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August 30, 2017

Study finds greater risk of heart disease among self-proclaimed slower walkers

Studies Heart Disease
Walking File Art/for PhillyVoice

A brisk walk can be a helpful way to manage blood pressure and curb potential for other conditions, but your pace can also reveal a bit about your future health and potential for heart disease.

In a study from NIHR Leicester Biomedical Research Centre in the UK, research shows that middle-aged people who identify as slower walkers may be at a greater risk for heart disease compared to the general population.

Researchers looked at data from 2006 to 2010 and studied about a half million middle-aged people in the UK who were free from cancer and heart disease at the time of the data gathering.

This year, researchers revisited the data and the participants, finding that 1,654 of the people studied had since died from cardiovascular disease. There was a total of 8,598 deaths in the sample, with 4,850 from cancer.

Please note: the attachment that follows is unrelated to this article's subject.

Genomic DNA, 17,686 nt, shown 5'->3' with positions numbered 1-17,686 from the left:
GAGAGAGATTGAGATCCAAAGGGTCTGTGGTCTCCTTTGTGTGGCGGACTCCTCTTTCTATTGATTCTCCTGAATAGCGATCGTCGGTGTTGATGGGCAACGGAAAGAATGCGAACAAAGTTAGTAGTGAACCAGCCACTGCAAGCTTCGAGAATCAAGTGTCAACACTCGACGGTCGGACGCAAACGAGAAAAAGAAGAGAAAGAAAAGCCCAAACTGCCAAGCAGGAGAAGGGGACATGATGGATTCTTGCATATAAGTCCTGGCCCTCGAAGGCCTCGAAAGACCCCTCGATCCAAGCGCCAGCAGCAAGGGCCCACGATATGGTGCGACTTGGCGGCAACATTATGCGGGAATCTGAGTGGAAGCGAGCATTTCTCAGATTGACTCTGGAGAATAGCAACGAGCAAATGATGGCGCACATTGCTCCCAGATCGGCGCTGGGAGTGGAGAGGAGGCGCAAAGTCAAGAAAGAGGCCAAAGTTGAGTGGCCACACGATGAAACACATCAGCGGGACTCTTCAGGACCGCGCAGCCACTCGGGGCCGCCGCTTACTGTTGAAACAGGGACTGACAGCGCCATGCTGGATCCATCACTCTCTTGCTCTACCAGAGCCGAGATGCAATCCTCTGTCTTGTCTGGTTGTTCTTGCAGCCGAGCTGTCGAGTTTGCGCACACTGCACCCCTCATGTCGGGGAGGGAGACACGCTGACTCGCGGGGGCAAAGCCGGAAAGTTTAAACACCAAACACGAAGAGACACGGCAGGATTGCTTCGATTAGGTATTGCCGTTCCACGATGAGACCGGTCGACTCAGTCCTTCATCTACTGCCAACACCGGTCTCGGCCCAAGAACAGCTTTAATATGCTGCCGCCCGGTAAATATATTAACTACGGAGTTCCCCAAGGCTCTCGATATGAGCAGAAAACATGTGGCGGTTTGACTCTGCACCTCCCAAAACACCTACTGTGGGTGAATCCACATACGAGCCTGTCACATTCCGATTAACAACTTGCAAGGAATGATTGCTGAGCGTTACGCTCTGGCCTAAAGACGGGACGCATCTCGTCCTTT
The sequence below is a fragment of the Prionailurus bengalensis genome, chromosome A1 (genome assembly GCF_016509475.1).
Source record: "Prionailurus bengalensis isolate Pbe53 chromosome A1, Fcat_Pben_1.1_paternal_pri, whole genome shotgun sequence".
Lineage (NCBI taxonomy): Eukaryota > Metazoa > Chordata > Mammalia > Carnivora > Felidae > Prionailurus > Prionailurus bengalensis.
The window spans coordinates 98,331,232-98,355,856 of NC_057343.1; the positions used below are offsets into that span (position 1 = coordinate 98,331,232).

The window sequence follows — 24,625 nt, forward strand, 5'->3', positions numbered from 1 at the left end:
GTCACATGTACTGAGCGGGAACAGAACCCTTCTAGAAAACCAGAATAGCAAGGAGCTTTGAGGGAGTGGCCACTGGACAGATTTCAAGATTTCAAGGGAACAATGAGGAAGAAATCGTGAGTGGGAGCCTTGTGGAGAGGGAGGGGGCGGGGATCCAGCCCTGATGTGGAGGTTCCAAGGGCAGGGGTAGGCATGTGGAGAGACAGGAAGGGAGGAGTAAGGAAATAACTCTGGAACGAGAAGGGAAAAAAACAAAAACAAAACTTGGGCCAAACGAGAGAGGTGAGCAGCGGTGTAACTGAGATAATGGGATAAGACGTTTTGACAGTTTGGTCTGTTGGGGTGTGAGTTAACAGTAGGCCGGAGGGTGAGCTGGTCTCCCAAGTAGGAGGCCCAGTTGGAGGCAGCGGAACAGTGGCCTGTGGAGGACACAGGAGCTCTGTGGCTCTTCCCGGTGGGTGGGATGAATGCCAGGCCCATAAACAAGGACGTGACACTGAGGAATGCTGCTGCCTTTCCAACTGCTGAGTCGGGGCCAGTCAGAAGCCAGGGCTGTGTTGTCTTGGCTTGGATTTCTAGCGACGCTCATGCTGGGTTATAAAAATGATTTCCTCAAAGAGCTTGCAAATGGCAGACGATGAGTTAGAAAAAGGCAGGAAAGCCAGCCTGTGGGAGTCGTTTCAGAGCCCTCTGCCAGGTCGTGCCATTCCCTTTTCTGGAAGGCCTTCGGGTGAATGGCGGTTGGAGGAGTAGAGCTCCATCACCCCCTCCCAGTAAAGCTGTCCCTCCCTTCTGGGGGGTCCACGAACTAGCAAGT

“Slow walkers were around twice as likely to have a heart-related death compared to brisk walkers,” professor Tom Yates, a reader for the study, said in a statement.

The findings applied to both men and women. The risk did not seem to vary depending on smoking, body mass index or diet.

"We also found that self-reported walking pace was strongly linked to an individual's objectively measured exercise tolerance, further suggesting walking pace is a good measure of overall physical fitness. Therefore, self-reported walking pace could be used to identify individuals who have low physical fitness and high mortality risk that would benefit from targeted physical exercise interventions."

The study was published in the European Heart Journal.

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